How the pandemic made China stronger – Special Report

Christina Parthenidou, XM Investment Research Desk

The Covid-19 pandemic has stigmatized China as the birthplace of one of most awful diseases in modern history. But it is not all black for the second biggest economy in the world, although challenges remain, as its successful handling of the virus has likely marked another positive quarter in the end of 2020 at a time when new lockdown measures are prolonging growth agonies in the rest of the world.

Covid-19, a national pride

China’s Communist governing party had a tough year, receiving words of hate for initially playing down the danger of Covid-19 and leading to the leakage of a global health crisis. But the truth is that the pandemic proved valuable in tightening the party’s political grip in China and Hong-Kong.

With the virus attracting all the attention and the government imposing draconian measures to contain its rapid spread, aggressive demonstrations against China’s new national security law in Hong Kong calmed down and the leading party soon retook control. Moreover, citizens’ anger over the strict social distancing rules and the month-long health monitoring they went through early in 2020, without even receiving compensation, has now transformed to national pride and respect of the country’s successful response. Of course, rumors that China is hiding mass infections continue to feed foreign skepticism, but someone could also say that a large wave of infections is hard to keep in the dark.

A happy ending for 2020

From an economic perspective, manufactured-good exporting countries such as China have been less exposed to the tourism damage the Covid crisis caused in service-oriented economies. Nevertheless, subdued consumption abroad emerged from lockdown measures, and a stronger national currency are still a headwind for China’s international sales. Exports for December, which are due out on Thursday, are expected to shrink to 15% year-on-year from an almost three-year high of 21.10% in November, while imports are said to tick up to 5.0% y/y from 4.5% previously, pressing the trade balance lower to $72.35 billion. Even if that is the case though, the data would still hold within healthy economic territory, causing little market discomfort.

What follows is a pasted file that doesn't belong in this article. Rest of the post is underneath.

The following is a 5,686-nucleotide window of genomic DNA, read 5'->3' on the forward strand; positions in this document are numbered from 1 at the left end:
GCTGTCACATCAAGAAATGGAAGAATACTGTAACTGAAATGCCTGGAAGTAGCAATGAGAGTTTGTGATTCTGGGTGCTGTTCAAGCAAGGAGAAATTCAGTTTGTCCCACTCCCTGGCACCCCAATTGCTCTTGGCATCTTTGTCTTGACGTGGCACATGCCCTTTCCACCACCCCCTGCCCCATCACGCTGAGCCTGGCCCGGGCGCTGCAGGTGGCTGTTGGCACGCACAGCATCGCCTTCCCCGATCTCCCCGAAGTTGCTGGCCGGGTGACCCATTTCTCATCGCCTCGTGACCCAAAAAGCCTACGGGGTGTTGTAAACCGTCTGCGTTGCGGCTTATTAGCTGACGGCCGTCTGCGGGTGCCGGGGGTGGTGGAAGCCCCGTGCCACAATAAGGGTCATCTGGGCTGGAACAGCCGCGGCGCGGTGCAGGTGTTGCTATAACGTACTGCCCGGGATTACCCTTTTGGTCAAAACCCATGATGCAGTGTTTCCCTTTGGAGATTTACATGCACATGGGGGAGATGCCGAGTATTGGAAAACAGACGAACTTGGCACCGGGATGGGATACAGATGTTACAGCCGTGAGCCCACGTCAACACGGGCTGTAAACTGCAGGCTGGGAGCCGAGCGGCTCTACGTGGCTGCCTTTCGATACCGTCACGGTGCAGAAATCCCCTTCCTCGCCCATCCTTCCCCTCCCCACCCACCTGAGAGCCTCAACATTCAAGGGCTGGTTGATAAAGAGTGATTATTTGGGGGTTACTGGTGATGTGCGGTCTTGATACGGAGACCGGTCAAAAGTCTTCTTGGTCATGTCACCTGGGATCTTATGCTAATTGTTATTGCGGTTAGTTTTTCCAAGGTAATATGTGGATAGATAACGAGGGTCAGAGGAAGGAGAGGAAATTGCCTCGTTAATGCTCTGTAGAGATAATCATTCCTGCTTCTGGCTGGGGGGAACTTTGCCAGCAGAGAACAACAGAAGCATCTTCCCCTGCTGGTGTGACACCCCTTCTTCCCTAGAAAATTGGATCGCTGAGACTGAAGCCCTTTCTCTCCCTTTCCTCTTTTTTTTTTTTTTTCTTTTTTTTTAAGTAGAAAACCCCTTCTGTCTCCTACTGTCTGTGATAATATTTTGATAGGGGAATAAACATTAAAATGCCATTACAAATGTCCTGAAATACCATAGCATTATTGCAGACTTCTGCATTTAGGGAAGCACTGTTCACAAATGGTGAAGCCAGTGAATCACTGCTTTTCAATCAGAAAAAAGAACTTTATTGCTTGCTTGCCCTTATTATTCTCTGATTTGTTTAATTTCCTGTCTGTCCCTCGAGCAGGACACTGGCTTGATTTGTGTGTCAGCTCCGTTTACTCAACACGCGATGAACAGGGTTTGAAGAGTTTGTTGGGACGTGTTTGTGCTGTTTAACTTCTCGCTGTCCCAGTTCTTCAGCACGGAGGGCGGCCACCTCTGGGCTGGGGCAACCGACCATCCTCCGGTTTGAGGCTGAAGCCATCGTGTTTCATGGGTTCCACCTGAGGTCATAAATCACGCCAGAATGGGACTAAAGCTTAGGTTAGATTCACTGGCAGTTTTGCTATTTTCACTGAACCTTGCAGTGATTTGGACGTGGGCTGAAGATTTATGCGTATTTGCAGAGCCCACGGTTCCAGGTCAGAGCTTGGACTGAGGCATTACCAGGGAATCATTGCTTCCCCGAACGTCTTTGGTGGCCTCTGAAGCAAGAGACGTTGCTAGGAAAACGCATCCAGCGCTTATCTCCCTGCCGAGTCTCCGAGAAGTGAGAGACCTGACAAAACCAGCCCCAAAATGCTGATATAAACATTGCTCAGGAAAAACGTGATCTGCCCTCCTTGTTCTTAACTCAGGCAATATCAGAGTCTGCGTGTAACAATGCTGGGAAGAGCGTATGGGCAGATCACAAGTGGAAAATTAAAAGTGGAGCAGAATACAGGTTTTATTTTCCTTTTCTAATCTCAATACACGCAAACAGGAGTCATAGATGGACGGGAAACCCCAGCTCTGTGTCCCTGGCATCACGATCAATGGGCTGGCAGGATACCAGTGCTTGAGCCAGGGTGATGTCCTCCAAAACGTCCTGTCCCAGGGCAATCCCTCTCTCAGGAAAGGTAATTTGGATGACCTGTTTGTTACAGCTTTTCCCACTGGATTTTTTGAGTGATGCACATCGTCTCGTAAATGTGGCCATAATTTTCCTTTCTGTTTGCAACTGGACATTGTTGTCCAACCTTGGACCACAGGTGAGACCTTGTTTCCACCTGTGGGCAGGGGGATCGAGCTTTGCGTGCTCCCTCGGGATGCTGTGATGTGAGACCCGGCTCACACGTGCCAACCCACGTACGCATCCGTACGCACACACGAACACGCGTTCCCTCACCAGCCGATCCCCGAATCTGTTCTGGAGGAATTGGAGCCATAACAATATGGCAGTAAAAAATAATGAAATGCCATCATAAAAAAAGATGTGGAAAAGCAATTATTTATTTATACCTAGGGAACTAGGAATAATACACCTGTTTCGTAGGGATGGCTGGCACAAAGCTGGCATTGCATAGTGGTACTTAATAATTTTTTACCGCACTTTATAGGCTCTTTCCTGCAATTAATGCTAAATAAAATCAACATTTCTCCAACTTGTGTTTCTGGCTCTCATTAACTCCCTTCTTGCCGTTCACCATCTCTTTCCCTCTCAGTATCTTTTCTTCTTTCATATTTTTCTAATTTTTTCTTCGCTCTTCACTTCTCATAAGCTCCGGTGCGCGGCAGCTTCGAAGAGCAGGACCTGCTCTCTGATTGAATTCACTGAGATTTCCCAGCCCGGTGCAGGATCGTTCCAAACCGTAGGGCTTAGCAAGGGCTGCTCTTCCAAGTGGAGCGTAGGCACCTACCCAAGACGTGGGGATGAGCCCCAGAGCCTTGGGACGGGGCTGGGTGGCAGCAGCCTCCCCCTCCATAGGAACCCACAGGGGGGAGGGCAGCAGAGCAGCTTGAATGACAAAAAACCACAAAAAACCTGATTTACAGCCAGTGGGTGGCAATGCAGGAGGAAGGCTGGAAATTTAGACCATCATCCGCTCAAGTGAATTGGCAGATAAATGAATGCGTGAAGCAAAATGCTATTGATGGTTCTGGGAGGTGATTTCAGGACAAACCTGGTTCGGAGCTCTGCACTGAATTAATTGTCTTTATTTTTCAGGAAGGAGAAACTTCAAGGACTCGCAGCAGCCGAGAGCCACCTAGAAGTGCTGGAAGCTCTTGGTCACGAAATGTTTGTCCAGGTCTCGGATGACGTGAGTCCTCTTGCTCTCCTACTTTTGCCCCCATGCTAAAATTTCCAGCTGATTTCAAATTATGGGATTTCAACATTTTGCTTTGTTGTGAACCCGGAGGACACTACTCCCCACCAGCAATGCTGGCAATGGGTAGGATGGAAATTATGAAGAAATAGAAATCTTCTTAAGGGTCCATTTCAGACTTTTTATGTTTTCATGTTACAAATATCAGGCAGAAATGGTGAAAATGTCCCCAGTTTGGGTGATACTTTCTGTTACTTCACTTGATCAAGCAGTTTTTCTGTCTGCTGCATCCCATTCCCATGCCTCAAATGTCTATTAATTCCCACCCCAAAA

Internally, retail sales and industrial output have been posting positive growth rates during the last quarter of 2020, while inflationary pressures have also improved, though marginally, adding to hopes that despite its relatively smaller stimulus efforts, the economy may have finished the turbulent 2020 year on an optimistic note unlike its US and European counterparts.

Look at bond yields

The bond market is another advantage for China and a source of demand for the yuan. Although investing in Chinese securities requires some risk taking due to the complicated political landscape, the 3.0% yield in the 10-year Chinese bond will not pass unnoticed when compared to the US equivalent of 1.0% and the negative European ones. The puzzle, though, is that China’s corporate debt levels are already elevated and that could present a burden in the absence of continually high growth.

Besides, investors tend to shift their funds in regions with the highest growth potential and China could be one of those places in 2021 according to the IMF, which predicts expansion to accelerate to around 8.0%.

The stock market had a constructive year too in the absence of any direct trade tensions with the US and in support of fiscal and monetary stimulus, with the blue-chip CSI 300 finally surpassing its 2015 peak and touching a 13-year high last week. There are some valuation jitters pressuring Chinese indices, but apparently such worries must be bigger in the US stock markets.

Challenges remain

Even though the future is promising for China, the economy is not totally out of the woods yet. Trade tensions with the US could re-escalate despite Joe Biden’s election as China’s fast-growing tech sector and its expansive external policy threatens the US and European dominance, especially as global business competition moves to a virtual platform. Specifically, the new US president messaged to markets during his campaign that he will seek global cooperation to influence China’s behavior, but that could be a tough call since the EU and several Asian countries have already negotiated individual long-term agreements with Beijing.

AUD/USD levels to watch

Nevertheless, in the near term, and as far as the virus remains the main topic in global markets, China could benefit from its relatively better Covid conditions, keeping some footing under the yuan and the Australian dollar, which saw little selling from the recent Australia – China trade conflicts.

Looking at AUD/USD from a technical perspective, the pair has strengthened its March uptrend considerably above the 200-weekly simple moving average (SMA), increasing the case of a downward correction as the RSI seems to have topped in the overbought territory.

Should the bears take over, a decisive close below 0.7635 could confirm additional losses towards the crucial 0.7400 level, where any break lower would make the ongoing uptrend less credible.

Otherwise, should the bulls push above 0.7800, the next stop could occur near the 2017-2018 highs registered within the 0.8000 – 0.8125 region.

Note that Q4 GDP growth figures out of China next week are expected to show a stronger annual expansion of 6.1% versus 4.9% in the previous quarter. On a quarterly basis, projections are also optimistic, suggesting a faster expansion of 3.2% compared to 2.7% in Q3.